Though her work is set in the heartland of America it was in New York City where Willa Cather lived off and on for most of her adult life.
In 1928 Willa Cather joined the New York Society Library and until her death in 1947, it is safe to say that she and her partner Edith Lewis were active library users.
Currently on view at NYSL is an exhibition showcasing the Pulitzer Prize-winning author’s relationship to the Library and to the city.
The exhibit features a slew of lending cards that give us an inside look at Cather's reading life.
“I’m not sure themes or preferences emerge except that one is always aware of Cather’s questing, inquisitive mind and her intense interest in literature past and present. And what a mind!” says Harriet Shapiro, head of exhibitions at the NYSL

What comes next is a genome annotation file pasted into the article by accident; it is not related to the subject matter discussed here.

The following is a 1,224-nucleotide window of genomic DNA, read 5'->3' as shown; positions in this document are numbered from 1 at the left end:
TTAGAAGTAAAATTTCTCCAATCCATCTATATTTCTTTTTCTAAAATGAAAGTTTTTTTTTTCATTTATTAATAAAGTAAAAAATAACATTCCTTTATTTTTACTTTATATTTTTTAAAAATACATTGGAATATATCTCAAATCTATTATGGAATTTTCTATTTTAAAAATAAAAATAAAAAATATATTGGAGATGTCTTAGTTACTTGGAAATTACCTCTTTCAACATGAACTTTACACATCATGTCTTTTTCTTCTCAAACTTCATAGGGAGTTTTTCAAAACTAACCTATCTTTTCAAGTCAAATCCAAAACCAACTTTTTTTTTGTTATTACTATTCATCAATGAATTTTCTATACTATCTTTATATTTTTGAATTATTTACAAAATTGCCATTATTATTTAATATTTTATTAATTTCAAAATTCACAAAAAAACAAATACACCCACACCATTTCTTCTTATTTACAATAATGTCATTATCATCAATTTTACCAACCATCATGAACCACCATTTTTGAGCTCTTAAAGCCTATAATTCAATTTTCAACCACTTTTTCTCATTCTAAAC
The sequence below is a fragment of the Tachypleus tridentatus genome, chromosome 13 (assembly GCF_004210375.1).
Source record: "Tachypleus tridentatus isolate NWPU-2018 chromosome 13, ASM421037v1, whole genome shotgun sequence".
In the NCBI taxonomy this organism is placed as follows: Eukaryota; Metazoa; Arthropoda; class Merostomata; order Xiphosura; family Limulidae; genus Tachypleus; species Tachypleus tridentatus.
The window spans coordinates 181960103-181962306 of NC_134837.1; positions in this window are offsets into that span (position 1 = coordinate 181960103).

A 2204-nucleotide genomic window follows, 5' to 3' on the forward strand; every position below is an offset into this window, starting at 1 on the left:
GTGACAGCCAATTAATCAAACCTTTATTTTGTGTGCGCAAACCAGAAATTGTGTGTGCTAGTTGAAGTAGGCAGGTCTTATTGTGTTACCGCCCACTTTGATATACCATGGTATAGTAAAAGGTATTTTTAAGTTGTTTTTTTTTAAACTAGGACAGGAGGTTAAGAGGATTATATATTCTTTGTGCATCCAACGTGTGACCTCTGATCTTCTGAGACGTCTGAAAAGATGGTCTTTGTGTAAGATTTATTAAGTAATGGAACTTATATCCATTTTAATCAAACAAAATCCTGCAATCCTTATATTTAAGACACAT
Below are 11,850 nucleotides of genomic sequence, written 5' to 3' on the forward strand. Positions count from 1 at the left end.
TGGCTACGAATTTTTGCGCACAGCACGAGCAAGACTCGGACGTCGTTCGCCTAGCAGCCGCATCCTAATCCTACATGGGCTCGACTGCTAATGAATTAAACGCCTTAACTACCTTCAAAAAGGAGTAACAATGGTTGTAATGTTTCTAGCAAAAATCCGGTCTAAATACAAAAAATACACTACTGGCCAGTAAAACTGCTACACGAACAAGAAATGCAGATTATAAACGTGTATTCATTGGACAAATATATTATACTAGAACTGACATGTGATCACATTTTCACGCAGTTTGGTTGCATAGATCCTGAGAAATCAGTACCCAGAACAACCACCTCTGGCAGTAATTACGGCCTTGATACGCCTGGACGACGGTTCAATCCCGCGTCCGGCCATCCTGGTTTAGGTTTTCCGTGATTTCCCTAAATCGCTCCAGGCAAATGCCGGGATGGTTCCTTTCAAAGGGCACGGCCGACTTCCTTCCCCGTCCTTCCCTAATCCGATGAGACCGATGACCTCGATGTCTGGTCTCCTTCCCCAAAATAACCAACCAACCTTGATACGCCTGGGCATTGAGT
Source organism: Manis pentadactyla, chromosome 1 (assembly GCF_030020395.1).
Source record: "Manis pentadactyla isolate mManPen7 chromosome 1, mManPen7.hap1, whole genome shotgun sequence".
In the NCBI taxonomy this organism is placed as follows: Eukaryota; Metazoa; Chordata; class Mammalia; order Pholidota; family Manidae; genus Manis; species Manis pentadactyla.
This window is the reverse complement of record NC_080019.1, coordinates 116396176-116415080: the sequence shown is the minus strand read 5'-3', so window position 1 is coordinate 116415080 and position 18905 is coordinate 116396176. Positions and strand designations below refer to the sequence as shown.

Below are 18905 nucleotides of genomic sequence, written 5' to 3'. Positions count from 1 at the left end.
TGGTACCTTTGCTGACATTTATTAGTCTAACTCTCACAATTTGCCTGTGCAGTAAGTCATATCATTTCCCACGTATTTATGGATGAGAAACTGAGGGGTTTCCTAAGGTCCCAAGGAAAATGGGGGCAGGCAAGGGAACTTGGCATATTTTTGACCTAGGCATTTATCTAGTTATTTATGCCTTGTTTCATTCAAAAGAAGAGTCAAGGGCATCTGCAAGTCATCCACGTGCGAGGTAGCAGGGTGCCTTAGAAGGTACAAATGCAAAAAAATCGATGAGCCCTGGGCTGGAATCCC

Also on view is an essay by Truman Capote describing his humorous meeting with Cather at the Library during a 1942 snowstorm, a selection of Cather first editions and a look at the books Cather used while writing Sapphira and the Slave Girl ( published in1940)
h/t Slate What Willa Cather Read
Willa Cather portrait by the Aimé Dupont Studio, c. 1910. Willa Cather Foundation.